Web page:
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E. E. Gabison, X. Zhang, E. Huet, P.-J. Pisella, A. Tibi, P. Argueso, I. Cochereau, C. Baudouin, L. Sensebé, S. Menashi; Therapeutic Potential of Bone Marrow Mesenchymal Stem Cells in Corneal Chemical Burns: An in vitro and in vivo Study. Invest. Ophthalmol. Vis. Sci. 2009;50(13):3067.
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© ARVO (1962-2015); The Authors (2016-present)
Alkali burn injuries of the ocular surface are potentially blinding conditions in which cornea loses its transparency and avascularity. The purpose of this study was to investigate the therapeutic potential of mesenchymal stem cells (MSCs) in corneal wound healing.
Green florescent protein labelled MSCs and telomerase immortalized corneal epithelial cells (HCLE) were co-cultured and MSC phenotype was evaluated. Cytokeratins, beta-catenin and E-cadherin were detected by immunohistochemistry fluorescent staining. Green fluorescent protein (GFP) and telomerase staining were used to distinguish MSC and HCLE. Additionally, we investigated the therapeutic potential of MSC sub-conjunctival injection in a rat ocular surface alkali burn model. Transparency and corneal neovascularisation were evaluated by slit lamp observation, Hematoxylin and Eosin staining and immunofluorescent staining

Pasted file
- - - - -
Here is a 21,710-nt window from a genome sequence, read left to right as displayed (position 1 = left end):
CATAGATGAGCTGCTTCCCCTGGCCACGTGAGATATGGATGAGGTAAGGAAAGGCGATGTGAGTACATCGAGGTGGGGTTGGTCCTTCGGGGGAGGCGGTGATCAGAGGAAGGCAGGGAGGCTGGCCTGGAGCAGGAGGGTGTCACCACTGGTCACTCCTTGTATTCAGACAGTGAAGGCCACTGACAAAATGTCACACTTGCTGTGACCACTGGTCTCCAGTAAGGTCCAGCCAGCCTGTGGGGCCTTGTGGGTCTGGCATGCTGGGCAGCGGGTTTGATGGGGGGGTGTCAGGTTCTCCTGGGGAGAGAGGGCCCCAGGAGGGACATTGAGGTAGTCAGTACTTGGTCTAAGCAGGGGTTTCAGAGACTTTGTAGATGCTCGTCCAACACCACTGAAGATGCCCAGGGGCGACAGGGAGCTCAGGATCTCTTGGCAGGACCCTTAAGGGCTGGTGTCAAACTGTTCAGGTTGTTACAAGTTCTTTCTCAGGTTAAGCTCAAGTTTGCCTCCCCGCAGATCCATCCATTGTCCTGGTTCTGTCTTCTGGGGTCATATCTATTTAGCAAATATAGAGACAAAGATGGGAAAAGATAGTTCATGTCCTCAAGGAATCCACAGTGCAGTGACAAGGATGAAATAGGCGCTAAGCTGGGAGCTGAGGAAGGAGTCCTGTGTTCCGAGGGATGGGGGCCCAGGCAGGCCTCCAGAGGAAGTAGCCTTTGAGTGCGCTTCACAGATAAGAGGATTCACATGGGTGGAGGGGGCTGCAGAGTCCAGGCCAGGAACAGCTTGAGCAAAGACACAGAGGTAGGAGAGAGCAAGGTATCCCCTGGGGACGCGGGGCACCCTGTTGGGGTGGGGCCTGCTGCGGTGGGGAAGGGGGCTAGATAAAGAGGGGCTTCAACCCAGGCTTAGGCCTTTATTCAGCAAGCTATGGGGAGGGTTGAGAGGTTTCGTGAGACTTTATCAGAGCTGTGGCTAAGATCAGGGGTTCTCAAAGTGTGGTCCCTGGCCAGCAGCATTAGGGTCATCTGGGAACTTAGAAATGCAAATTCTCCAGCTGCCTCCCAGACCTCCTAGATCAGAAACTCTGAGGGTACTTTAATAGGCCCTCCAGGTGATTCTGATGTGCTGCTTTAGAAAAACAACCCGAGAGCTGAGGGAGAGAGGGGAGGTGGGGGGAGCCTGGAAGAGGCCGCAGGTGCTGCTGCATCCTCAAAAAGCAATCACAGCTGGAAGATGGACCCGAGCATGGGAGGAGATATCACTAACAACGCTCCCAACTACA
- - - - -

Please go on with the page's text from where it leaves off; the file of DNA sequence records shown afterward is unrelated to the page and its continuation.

After 7 days in the GFP-MSC and HCLE co-culture, a subpopulation of GFP positive cells displayed a cobblestone appearance. While MSC did express neither cytokeratin nor E-cadherin, these epithelial cell markers and cell surface expression of beta-catenin were detected in a subpopulation of GFP-MSC in co-culture with HCLE. Some GFP-MSC with double nuclei where also detected, in these cells, telomerase staining was positive in only one nucleus suggesting that MSC-HCLE cell fusion was responsible for this phenomenon. In in vivo experiments, slit lamp observation, HE staining and immunofluorescent staining showed that the rats receiving sub-conjunctival injection of MSC improved transparency and displayed decreased neovascularization. GFP positive cells were detectable in the conjunctiva at the site of injection after one month.
During culture, some MSC can differentiate into epithelial-like cells. This was at list in part linked to cell fusion between MSC and HCLE. In vivo, sub-conjunctival injection of MSC improved the prognosis of ocular surface alkali burn injury with increased transparency and decreased neovascularization. MSC therapy appears promising in the management of ocular chemical burns. Further investigations of the mechanisms involved in this clinical improvement are needed.
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